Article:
The invention has been described in detail with particular reference to certain preferred embodiments thereof, but it will be understood that variations and modifications can be effected within the spirit and scope of the invention.
10 a modified substrate
12 first etched region
25 first inclined wall
30 first mold
30 a first mold
32 shaped side wall
34 a vertical recess side
35 top surface
36 shaped etch region
40 first inlay
40 a vertical wall
40 b second inclined wall
40 c horizontal portion
40 d top portion
40 e lower portion
41 top surface
50 a conductive surface
60 first released portion
62 final mold
70 second inlay
80 ink jet nozzle plate
82 cavity region
84 bore region
84 a vertical walls PARTS LIST (con't)
130 first mold
130 a top surface
140 conformal insulator
140 a modified conformal insulator
142 conductive material
142 a bottom surface
142 b top surface
162 final mold
210 composite substrate
212 shaped etch region
214 top substrate layer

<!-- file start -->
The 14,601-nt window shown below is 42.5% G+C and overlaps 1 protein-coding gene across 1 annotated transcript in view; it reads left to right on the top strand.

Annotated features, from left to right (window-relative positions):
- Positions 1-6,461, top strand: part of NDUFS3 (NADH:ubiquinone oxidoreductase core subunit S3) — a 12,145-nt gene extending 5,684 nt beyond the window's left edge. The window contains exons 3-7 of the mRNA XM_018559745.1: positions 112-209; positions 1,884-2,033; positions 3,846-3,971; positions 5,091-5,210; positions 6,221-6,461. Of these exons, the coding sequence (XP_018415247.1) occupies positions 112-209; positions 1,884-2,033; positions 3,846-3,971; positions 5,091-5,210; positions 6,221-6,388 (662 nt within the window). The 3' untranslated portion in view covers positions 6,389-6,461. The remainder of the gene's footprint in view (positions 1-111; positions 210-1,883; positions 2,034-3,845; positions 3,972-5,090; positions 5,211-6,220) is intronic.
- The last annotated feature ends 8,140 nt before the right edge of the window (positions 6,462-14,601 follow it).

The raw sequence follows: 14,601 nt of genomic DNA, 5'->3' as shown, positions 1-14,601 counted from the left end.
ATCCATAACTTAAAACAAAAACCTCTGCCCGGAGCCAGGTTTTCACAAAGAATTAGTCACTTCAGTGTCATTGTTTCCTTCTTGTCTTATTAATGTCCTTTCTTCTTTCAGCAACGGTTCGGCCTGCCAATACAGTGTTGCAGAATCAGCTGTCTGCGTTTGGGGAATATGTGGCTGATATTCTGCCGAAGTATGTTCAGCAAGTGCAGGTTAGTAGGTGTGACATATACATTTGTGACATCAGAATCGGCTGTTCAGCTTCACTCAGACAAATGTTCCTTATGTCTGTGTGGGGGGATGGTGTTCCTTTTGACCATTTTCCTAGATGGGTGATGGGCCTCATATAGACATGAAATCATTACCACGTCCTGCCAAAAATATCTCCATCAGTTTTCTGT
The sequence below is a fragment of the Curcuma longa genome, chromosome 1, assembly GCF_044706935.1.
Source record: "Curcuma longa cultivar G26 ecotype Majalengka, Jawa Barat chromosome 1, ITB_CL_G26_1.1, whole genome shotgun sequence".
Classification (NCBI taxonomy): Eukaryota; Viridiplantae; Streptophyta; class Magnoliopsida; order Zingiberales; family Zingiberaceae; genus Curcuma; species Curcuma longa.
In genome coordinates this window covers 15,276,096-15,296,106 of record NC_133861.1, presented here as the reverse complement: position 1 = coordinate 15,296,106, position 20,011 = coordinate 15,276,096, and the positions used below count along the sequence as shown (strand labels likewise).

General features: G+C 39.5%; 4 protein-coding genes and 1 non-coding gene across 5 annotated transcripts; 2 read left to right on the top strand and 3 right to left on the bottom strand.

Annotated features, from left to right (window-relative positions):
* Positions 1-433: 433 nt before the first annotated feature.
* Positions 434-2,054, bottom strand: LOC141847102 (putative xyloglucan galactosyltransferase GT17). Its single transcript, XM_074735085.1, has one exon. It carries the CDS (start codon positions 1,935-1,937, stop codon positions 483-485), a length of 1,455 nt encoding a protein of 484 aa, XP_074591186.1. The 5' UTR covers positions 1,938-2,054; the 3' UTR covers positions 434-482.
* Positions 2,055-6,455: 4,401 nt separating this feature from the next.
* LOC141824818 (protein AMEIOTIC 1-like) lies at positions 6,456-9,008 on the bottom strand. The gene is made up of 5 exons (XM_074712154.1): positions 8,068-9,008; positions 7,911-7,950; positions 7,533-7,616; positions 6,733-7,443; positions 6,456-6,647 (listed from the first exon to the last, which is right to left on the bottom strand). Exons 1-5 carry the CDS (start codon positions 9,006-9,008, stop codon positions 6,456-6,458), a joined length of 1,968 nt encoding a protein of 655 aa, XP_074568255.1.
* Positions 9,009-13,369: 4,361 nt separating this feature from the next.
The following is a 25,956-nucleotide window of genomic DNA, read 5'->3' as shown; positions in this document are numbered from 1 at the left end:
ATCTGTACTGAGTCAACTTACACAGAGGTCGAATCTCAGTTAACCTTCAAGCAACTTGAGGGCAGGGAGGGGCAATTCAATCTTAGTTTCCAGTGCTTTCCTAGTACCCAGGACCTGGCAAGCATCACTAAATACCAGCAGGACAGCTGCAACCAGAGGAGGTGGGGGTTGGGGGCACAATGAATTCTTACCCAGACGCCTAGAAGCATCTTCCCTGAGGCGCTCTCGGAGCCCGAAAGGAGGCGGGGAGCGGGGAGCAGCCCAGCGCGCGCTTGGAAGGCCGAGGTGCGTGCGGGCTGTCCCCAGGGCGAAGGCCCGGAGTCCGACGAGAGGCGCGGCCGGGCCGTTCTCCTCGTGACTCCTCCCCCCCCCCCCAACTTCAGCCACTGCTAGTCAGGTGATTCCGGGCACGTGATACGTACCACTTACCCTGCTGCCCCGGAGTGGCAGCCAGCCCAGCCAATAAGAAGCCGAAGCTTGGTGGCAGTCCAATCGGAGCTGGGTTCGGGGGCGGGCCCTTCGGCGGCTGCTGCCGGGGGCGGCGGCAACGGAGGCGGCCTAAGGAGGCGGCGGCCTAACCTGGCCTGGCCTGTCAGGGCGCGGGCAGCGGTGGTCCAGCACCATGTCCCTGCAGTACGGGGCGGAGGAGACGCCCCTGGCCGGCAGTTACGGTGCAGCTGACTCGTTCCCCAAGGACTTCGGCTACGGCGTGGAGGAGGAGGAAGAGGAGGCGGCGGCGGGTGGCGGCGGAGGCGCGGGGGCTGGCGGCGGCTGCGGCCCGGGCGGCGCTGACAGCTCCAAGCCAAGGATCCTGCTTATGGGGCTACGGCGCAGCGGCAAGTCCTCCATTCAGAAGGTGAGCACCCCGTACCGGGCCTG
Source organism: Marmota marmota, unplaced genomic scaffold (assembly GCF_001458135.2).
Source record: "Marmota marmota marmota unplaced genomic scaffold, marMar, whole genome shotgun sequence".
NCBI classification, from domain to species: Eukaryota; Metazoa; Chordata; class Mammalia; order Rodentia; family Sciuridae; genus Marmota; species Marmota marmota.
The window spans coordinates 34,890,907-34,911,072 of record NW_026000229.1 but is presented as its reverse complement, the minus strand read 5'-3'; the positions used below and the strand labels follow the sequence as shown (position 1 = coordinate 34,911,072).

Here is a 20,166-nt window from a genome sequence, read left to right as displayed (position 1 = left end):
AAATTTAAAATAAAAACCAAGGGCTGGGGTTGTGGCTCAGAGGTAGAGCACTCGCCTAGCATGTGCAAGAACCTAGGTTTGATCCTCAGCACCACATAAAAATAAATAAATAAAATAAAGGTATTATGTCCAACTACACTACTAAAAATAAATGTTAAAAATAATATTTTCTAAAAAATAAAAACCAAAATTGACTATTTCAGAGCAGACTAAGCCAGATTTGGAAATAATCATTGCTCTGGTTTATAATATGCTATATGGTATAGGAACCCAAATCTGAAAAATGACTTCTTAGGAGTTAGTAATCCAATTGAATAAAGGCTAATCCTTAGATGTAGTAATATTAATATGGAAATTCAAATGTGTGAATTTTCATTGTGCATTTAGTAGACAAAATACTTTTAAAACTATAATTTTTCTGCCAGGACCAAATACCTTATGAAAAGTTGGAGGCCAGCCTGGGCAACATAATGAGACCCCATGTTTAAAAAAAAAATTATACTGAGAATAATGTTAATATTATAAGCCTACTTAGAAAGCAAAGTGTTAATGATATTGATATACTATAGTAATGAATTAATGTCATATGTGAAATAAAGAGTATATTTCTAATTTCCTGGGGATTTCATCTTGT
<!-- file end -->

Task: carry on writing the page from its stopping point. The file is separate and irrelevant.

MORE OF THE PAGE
216 buried layer
218 bottom substrate
230 first mold
234 a vertical side
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|US20160289854 *||Sep 25, 2015||Oct 6, 2016||Samsung Display Co., Ltd.||Manufacturing method of metal mask and mask for deposition using thereof|
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|U.S. Classification||205/50, 205/70, 205/118|
|International Classification||B41J2/14, B41J2/16, C25D1/10, C25D1/08|
|Cooperative Classification||C25D1/08, B41J2/1629, B41J2/162, C25D1/10, B41J2/1433, B41J2/1632, B41J2/1631, B41J2/1628, B41J2/1637|
|European Classification||B41J2/16M3W, B41J2/16M3D, B41J2/16G, B41J2/16M4, B41J2/16M7, C25D1/10, B41J2/16M5, C25D1/08, B41J2/14G|
|Dec 10, 1998||AS||Assignment|
Owner name: EASTMAN KODAK COMPANY, NEW YORK
Free format text: ASSIGNMENT OF ASSIGNORS INTEREST;ASSIGNORS:HAWKINS, GILBERT A.;WEN, XIN;REEL/FRAME:009644/0309;SIGNING DATES FROM 19981125 TO 19981201
|Sep 29, 2004||FPAY||Fee payment|
Year of fee payment: 4
|Sep 18, 2008||FPAY||Fee payment|
Year of fee payment: 8
|Nov 19, 2012||REMI||Maintenance fee reminder mailed|
|Apr 10, 2013||LAPS||Lapse for failure to pay maintenance fees|
|May 28, 2013||FP||Expired due to failure to pay maintenance fee|
Effective date: 20130410